Sunday, October 11, 2015


Li Gong     Daoming Chen     Huiwen Zhang

       Coming Home is a moving and sublimely beautiful story about a couple being separated for many years, traumatic events occurring in the interim, and then the couple having to face the difficult challenge of reuniting.  The story begins with their daughter Dan Dan (Zhang) being called to her dance academy administrator’s office with her mother Wanyu (Li Gong) to inform them that Dan Dan’s father Lu (Chen) has escaped from prison, and the two are supposed to inform the authorities if he comes home.  Lu was sent to a labor camp for political reasons during the Cultural Revolution when Dan Dan was only three years old, and since he could not send them letters during his incarceration, his daughter feels no attachment toward him, and wants her mother to tell the officers if he appears.
           Told in a contemplative style where nuances in emotions are carefully expressed by the actors (especially by Li Gong), it feels like a detective story in which bits and pieces of knowledge finally lead up to a satisfying explanation.  Those bits and pieces involve wrenching disappointments (for Dan Dan in her dancing, for Lu in his wife’s reactions to him, and for Wanyu in coping with the aftermath of two traumatic events) that shape their experiences and their relationships for years to come.  Writers Geling Yan (novel) and Jingzhi Zou (screenplay) appear to be well enough informed about psychological profiles and amnesic disorders to portray the characters convincingly, and Director Yimou Zhang (Hero, House of Flying Daggers) rolls the story out with measured grace while keeping the viewer engaged.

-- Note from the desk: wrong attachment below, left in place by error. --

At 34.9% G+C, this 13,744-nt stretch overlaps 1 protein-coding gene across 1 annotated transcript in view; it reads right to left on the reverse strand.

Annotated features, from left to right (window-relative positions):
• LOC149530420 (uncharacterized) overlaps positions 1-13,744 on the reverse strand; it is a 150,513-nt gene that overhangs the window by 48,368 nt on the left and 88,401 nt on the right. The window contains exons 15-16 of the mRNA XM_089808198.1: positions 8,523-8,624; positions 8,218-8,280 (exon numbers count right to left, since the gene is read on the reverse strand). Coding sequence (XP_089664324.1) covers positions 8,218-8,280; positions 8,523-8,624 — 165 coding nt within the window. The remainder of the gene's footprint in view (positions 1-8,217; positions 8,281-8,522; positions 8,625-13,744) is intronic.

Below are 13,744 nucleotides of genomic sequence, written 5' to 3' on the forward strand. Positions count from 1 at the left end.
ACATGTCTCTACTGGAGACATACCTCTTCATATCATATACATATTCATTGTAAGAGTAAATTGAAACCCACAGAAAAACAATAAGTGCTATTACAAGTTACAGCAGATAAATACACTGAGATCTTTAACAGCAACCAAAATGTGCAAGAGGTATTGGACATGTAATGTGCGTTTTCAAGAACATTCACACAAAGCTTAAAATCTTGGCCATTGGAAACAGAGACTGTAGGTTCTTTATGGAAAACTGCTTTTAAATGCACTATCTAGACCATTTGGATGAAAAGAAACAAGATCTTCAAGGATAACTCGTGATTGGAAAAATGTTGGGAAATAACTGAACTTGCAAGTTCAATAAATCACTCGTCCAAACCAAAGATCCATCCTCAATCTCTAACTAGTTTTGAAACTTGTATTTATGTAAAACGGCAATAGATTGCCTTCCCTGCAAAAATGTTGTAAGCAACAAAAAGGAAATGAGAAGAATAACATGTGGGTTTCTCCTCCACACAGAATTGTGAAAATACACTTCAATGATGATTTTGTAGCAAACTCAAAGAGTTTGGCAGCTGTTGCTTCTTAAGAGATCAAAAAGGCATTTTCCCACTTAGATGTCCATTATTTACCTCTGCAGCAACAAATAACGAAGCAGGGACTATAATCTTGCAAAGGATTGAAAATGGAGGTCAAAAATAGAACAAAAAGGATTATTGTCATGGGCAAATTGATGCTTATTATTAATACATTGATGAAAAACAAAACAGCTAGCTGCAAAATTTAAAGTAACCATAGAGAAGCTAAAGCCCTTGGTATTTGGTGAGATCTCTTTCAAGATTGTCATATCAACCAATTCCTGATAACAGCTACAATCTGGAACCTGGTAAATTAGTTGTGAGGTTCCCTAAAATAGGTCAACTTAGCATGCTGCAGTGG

I was intrigued by the near absence of touch among family members.  Even when Dan Dan is sobbing, her father listens compassionately, but never puts his arm around her.  The most eloquent (and only) touch is when Lu is playing the piano and Wanyu puts her hand ever so tenderly on his shoulder (and Lang Lang's piano playing is supreme).  But otherwise, even the mother and daughter never embrace.  Perhaps this characteristic is culturally Chinese and I am uninformed, but it seems very odd to me, and I haven’t noticed it in other Chinese films.
           Overall, I loved this film for its messages—particularly that of not jumping conclusions when someone is acting strangely—of loyalty, of the beauty and enduring satisfaction of love, and human adaptability and creativity. 

You will be better grounded after you see this film.

Grade:  A                               By Donna R. Copeland

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